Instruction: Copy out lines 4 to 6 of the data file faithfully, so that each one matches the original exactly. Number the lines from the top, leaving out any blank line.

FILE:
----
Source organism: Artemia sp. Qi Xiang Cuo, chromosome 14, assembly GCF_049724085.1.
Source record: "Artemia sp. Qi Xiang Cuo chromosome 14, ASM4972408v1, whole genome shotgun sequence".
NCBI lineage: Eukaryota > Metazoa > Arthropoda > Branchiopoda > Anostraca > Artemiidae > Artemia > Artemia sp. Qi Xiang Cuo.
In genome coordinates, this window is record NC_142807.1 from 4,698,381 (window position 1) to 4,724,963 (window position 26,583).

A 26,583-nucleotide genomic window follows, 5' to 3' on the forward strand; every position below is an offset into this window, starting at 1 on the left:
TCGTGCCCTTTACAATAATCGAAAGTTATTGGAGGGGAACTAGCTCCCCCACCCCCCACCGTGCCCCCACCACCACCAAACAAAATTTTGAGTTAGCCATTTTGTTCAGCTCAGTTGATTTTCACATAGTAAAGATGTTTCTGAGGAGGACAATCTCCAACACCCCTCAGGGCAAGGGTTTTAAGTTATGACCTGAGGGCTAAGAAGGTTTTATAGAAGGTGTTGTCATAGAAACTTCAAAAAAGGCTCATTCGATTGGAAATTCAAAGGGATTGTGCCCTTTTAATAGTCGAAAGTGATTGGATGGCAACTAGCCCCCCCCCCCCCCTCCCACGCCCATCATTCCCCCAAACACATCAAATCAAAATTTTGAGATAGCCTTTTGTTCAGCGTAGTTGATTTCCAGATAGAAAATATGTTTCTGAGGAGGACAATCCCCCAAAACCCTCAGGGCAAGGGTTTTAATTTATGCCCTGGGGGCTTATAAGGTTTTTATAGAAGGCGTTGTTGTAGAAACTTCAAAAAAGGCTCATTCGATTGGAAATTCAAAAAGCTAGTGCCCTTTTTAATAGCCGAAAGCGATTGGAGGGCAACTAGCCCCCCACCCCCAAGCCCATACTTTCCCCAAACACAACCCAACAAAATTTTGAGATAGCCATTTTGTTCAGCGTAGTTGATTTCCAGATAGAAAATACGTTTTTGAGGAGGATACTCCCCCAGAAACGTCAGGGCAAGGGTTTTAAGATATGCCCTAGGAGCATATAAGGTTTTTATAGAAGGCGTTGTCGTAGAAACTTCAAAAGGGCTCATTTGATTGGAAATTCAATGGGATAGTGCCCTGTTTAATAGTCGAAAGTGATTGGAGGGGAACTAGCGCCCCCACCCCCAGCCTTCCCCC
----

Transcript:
In genome coordinates, this window is record NC_142807.1 from 4,698,381 (window position 1) to 4,724,963 (window position 26,583).

A 26,583-nucleotide genomic window follows, 5' to 3' on the forward strand; every position below is an offset into this window, starting at 1 on the left:
TCGTGCCCTTTACAATAATCGAAAGTTATTGGAGGGGAACTAGCTCCCCCACCCCCCACCGTGCCCCCACCACCACCAAACAAAATTTTGAGTTAGCCATTTTGTTCAGCTCAGTTGATTTTCACATAGTAAAGATGTTTCTGAGGAGGACAATCTCCAACACCCCTCAGGGCAAGGGTTTTAAGTTATGACCTGAGGGCTAAGAAGGTTTTATAGAAGGTGTTGTCATAGAAACTTCAAAAAAGGCTCATTCGATTGGAAATTCAAAGGGATTGTGCCCTTTTAATAGTCGAAAGTGATTGGATGGCAACTAGCCCCCCCCCCCCCCTCCCACGCCCATCATTCCCCCAAACACATCAAATCAAAATTTTGAGATAGCCTTTTGTTCAGCGTAGTTGATTTCCAGATAGAAAATATGTTTCTGAGGAGGACAATCCCCCAAAACCCTCAGGGCAAGGGTTTTAATTTATGCCCTGGGGGCTTATAAGGTTTTTATAGAAGGCGTTGTTGTAGAAACTTCAAAAAAGGCTCATTCGATTGGAAATTCAAAAAGCTAGTGCCCTTTTTAATAGCCGAAAGCGATTGGAGGGCAACTAGCCCCCCACCCCCAAGCCCATACTTTCCCCAAACACAACCCAACAAAATTTTGAGATAGCCATTTTGTTCAGCGTAGTTGATTTCCAGATAGAAAATACGTTTTTGAGGAGGATACTCCCCCAGAAACGTCAGGGCAAGGGTTTTAAGATATGCCCTAGGAGCATATAAGGTTTTTATAGAAGGCGTTGTCGTAGAAACTTCAAAAGGGCTCATTTGATTGGAAATTCAATGGGATAGTGCCCTGTTTAATAGTCGAAAGTGATTGGAGGGGAACTAGCGCCCCCACCCCCAGCCTTCCCCC